Hydrostatic pressure generates a 3D stress field. From lead zirconate [55, 56, 57, 58] to lead titanate [59, 60, 61, 62, 63] through several intermediate compositions [64, 65, 66, 67, 68], PZT has been studied under pressure. Among the numerous interesting results in this field, a high-pressure form of ferroelectricity has been calculated and observed in PbTiO3 [59, 60] at room temperature. At low temperature and still for PbTiO3, a monoclinic phase was calculated [69] and then observed [61], even though this last result and its implication have been questioned [63]. The rotation of the oxygen octahedra as a pressure-accommodating mechanism [70] is a common feature of the observations on lead titanate, as well as for Pb(Zr1−xTix)O3. We will see that this stress-accommodation has not yet been taken into account in the theoretical descriptions of PZT thin films.

Monodomain versus polydomain films

Domain phases

The domain phases in bulk depend upon electrical and elastic boundary conditions. In thin films, these conditions are exacerbated due to the finite thickness and to the clamping onto the substrate.

If one considers an homogeneous polarization within a ferroelectric thin film, then the surfaces charges (σ) accumulate on the interfaces: \(\sigma=-{\bf n}\)·P with n the normal to the interface and P the polarization. These charges create a depolarizing field that counteracts the polarization, possibly suppressing it. In order to prevent the onset of the depolarizing field, the film may self-organize into ferroelectric domains, usually 180° ones, or it may sustain such mono(ferroelectric)domain configuration by screening the surface charges thanks to metallic electrodes, therefore minimizing the depolarizing field.

Ferroelectric domains are created in bulk ferroelectric materials to reduce the electric field. In a similar manner, elastic domains coinciding with ferroelectric ones are created to minimize the elastic energy. The case of a domain wall between adjacent 90° domains is illustrated on Fig. 1. We shall see that these modulated structures are formed as a consequence of phase transition rather than during the film growth.
Fig. 1

Schematic representation of a domain wall between 90° domains of tetragonal symmetry, exaggerating the tetragonality of the unit cell and therefore the misorientation resulting from this tetragonality. This is can be seen as the building block of an a/c/a/c domain structure

From an X-ray diffraction point of view, (elastic) domain structures are sometimes not obvious to determine. In the monodomain tetragonal configuration, the lattice parameters are usually straightforward to determine (see Fig. 2) as there is only one out-of-plane and one in-plane lattice parameters. However, to determine precisely the out-of-plane lattice parameter, several (00l) peaks have to be measured, in order to correct for any misalignment. The in-plane lattice parameter is deduced from the out-of-plane one and the measurement of several (h0l) peaks, as in the tetragonal case \(d_{h0l}=1/ \sqrt{h^2/a^2+l^2/c^2}\).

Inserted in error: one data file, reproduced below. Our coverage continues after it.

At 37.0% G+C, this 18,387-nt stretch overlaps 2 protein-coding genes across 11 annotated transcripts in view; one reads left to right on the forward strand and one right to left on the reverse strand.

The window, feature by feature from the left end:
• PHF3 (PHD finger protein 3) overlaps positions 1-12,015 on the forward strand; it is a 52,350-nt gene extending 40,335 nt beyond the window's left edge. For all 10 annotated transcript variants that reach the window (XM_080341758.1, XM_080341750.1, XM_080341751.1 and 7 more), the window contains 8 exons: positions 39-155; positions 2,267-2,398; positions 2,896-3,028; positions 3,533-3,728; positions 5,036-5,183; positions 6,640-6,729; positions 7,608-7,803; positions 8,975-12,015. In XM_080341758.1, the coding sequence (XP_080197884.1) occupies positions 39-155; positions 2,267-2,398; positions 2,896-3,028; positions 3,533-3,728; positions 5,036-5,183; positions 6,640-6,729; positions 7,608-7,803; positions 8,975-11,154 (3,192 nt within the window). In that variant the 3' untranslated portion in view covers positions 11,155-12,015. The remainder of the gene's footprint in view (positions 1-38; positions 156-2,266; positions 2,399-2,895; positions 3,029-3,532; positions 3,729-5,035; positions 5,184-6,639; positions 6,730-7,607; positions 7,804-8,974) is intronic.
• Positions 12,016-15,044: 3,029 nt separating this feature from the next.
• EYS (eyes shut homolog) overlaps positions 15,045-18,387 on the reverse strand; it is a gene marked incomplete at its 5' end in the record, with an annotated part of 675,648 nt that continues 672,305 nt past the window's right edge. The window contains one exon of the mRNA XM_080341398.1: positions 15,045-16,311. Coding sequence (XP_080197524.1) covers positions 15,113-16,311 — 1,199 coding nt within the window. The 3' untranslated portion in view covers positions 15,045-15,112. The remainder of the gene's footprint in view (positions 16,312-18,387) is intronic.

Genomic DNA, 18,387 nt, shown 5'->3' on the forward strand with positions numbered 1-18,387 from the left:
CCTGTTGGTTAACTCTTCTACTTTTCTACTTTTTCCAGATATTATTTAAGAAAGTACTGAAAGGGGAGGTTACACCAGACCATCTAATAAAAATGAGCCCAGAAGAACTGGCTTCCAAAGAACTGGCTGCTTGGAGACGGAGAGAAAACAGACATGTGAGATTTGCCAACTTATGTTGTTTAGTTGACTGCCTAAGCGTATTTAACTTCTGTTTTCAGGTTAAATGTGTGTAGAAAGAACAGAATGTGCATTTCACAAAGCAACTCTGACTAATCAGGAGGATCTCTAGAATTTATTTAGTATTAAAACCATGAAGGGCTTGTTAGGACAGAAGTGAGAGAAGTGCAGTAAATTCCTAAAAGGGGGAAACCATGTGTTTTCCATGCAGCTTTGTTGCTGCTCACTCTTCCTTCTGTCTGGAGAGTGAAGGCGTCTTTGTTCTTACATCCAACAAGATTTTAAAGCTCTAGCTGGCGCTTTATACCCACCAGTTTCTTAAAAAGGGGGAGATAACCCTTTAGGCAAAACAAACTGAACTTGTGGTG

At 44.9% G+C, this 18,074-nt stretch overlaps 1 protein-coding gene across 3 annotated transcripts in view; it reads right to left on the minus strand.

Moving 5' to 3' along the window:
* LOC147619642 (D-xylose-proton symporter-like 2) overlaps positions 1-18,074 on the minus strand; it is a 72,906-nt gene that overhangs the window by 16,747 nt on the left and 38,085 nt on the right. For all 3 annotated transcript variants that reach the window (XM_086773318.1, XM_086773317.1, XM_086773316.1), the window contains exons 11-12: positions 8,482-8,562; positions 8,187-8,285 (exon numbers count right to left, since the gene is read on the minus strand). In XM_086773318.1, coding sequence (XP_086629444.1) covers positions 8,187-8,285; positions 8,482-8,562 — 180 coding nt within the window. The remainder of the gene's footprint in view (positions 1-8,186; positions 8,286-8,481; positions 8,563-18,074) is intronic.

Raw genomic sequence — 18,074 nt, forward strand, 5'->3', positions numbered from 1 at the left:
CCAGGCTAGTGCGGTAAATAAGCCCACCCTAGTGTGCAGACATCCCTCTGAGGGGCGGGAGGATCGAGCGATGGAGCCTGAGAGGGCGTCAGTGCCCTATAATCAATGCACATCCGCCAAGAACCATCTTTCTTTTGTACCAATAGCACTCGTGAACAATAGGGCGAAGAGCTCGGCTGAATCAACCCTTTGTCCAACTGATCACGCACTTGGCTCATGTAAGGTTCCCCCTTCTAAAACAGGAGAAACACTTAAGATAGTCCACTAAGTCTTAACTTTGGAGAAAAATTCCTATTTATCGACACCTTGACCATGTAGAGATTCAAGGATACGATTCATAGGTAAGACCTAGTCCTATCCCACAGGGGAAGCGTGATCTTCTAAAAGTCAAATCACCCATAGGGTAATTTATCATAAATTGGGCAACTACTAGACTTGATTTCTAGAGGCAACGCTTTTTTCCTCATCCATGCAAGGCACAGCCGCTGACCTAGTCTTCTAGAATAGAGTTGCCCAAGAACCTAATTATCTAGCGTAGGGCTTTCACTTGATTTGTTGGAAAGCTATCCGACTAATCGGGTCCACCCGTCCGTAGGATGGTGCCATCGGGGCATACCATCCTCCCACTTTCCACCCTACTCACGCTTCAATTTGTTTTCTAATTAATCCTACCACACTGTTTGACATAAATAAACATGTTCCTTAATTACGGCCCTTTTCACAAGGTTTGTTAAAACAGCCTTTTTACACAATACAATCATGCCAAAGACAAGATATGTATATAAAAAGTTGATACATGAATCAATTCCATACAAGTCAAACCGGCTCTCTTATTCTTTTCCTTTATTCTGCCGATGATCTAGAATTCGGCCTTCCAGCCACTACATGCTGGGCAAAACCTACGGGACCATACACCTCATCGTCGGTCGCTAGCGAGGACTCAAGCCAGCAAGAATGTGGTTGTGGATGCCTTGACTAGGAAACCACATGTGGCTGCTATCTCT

Fig. 2

a Reciprocal lattice and b X-ray diffraction pattern of a mono-domain Pb(Zr0.2Ti0.8)O3 thin film on SrTiO3. The c domains give rise to only one out-of-plane lattice parameter, the corresponding diffraction peak is therefore single

In the polydomain case however, the determination of the lattice parameters is slightly more complicated as the reciprocal lattices of several domain types superimpose. The case of two domains oriented at 90° and having the same lattice parameters is illustrated on Fig. 3a. Note however that this is an approximation of the so-called a/c/a/c domain structure where domains with polarization parallel to the growth direction (c domains) coexist with domains with polarization parallel to the interface with the substrate (a domains). A detailed description of this structure shall be given in “Polydomain films” section.
Fig. 3

a Reciprocal space and b XRD pattern of a poly-domain Pb(Zr0.2Ti0.8)O3 thin film on MgO. The c domains give rise to one out-of-plane lattice parameter and so do the a domains, there are therefore two diffraction peaks. The misorientation between the two domain types is illustrated in (c). The angle between the normals is sometimes reported as being π/2−2arctg (a/c) (e.g., in [71]). Though giving the exact same value for Δω, this expression takes the normal to the a domains as the reference, which seems less appropriate. The resulting difference in incidence (ω) angle between the two domain types as well as the separation in 2Θ is illustrated by the reciprocal space map on (d)

The two out-of-plane lattice parameters will give rise to two peaks. This is illustrated on Fig. 3b. However, as the unit cell is not cubic, there is a slight misorientation of the two domain types (see Figs. 1 and 3c) that implies to correct the incidence angle (by Δ ω′) in order to measure the maximum intensity from the peak. This is of particular importance if the domain population is of interest. Its determination is indeed based on the ratio of the integrated intensity of the peaks.

In order to determine the in-plane lattice parameters the same technique as for the monodomain case can be employed. However, in the present case reciprocal space maps (RSM) around the (h0l) peaks (see Fig. 3d) are of particular interest. Indeed, in addition to the misorientation due to the tetragonality of the unit cell (Δω′), another difference in the incidence angle (Δω) comes from the superposition of the reciprocal space maps of the two domain types, as illustrated on Fig. 3a. Therefore, RSM are a precious tool to precisely measure the positions of the peaks’ maxima.

Various domain structures have been considered in first-principles calculations and Kornev et al. gave a review of these results recently [72]. This gives us an occasion to remind the reader that here, we consider domains from a structural point of view. Alternating ferroelectric 180° domains, such as the stripes observed in [73], are composed of alternating tetragonal domains and are therefore labeled as monodomain here.